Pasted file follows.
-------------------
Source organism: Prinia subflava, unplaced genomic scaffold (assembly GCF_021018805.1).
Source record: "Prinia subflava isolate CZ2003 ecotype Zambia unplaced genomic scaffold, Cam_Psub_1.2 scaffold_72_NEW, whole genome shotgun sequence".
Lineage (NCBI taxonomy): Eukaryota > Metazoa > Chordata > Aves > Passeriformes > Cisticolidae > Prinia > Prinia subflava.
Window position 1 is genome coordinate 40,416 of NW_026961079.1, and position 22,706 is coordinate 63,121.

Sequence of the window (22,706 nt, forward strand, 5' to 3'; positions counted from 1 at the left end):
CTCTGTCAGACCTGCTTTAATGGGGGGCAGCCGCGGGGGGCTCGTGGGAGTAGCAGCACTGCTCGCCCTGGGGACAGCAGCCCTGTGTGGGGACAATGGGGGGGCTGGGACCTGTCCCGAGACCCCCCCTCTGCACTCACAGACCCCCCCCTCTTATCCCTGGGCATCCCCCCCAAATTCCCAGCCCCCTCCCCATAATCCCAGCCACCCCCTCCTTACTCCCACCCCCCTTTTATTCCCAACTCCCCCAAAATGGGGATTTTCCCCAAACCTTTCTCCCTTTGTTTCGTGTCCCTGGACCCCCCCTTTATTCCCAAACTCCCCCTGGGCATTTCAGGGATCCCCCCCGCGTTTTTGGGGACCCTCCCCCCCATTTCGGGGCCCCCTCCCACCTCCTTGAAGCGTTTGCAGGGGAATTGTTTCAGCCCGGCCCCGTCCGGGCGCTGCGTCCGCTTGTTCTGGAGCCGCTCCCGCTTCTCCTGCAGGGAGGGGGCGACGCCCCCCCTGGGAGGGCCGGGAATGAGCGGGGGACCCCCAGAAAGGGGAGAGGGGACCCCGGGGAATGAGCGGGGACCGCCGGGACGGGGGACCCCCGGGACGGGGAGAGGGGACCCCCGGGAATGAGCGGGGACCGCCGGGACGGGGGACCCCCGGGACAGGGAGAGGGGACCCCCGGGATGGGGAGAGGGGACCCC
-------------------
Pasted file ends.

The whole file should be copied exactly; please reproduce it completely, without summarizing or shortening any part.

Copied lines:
Source organism: Prinia subflava, unplaced genomic scaffold (assembly GCF_021018805.1).
Source record: "Prinia subflava isolate CZ2003 ecotype Zambia unplaced genomic scaffold, Cam_Psub_1.2 scaffold_72_NEW, whole genome shotgun sequence".
Lineage (NCBI taxonomy): Eukaryota > Metazoa > Chordata > Aves > Passeriformes > Cisticolidae > Prinia > Prinia subflava.
Window position 1 is genome coordinate 40,416 of NW_026961079.1, and position 22,706 is coordinate 63,121.

Sequence of the window (22,706 nt, forward strand, 5' to 3'; positions counted from 1 at the left end):
CTCTGTCAGACCTGCTTTAATGGGGGGCAGCCGCGGGGGGCTCGTGGGAGTAGCAGCACTGCTCGCCCTGGGGACAGCAGCCCTGTGTGGGGACAATGGGGGGGCTGGGACCTGTCCCGAGACCCCCCCTCTGCACTCACAGACCCCCCCCTCTTATCCCTGGGCATCCCCCCCAAATTCCCAGCCCCCTCCCCATAATCCCAGCCACCCCCTCCTTACTCCCACCCCCCTTTTATTCCCAACTCCCCCAAAATGGGGATTTTCCCCAAACCTTTCTCCCTTTGTTTCGTGTCCCTGGACCCCCCCTTTATTCCCAAACTCCCCCTGGGCATTTCAGGGATCCCCCCCGCGTTTTTGGGGACCCTCCCCCCCATTTCGGGGCCCCCTCCCACCTCCTTGAAGCGTTTGCAGGGGAATTGTTTCAGCCCGGCCCCGTCCGGGCGCTGCGTCCGCTTGTTCTGGAGCCGCTCCCGCTTCTCCTGCAGGGAGGGGGCGACGCCCCCCCTGGGAGGGCCGGGAATGAGCGGGGGACCCCCAGAAAGGGGAGAGGGGACCCCGGGGAATGAGCGGGGACCGCCGGGACGGGGGACCCCCGGGACGGGGAGAGGGGACCCCCGGGAATGAGCGGGGACCGCCGGGACGGGGGACCCCCGGGACAGGGAGAGGGGACCCCCGGGATGGGGAGAGGGGACCCC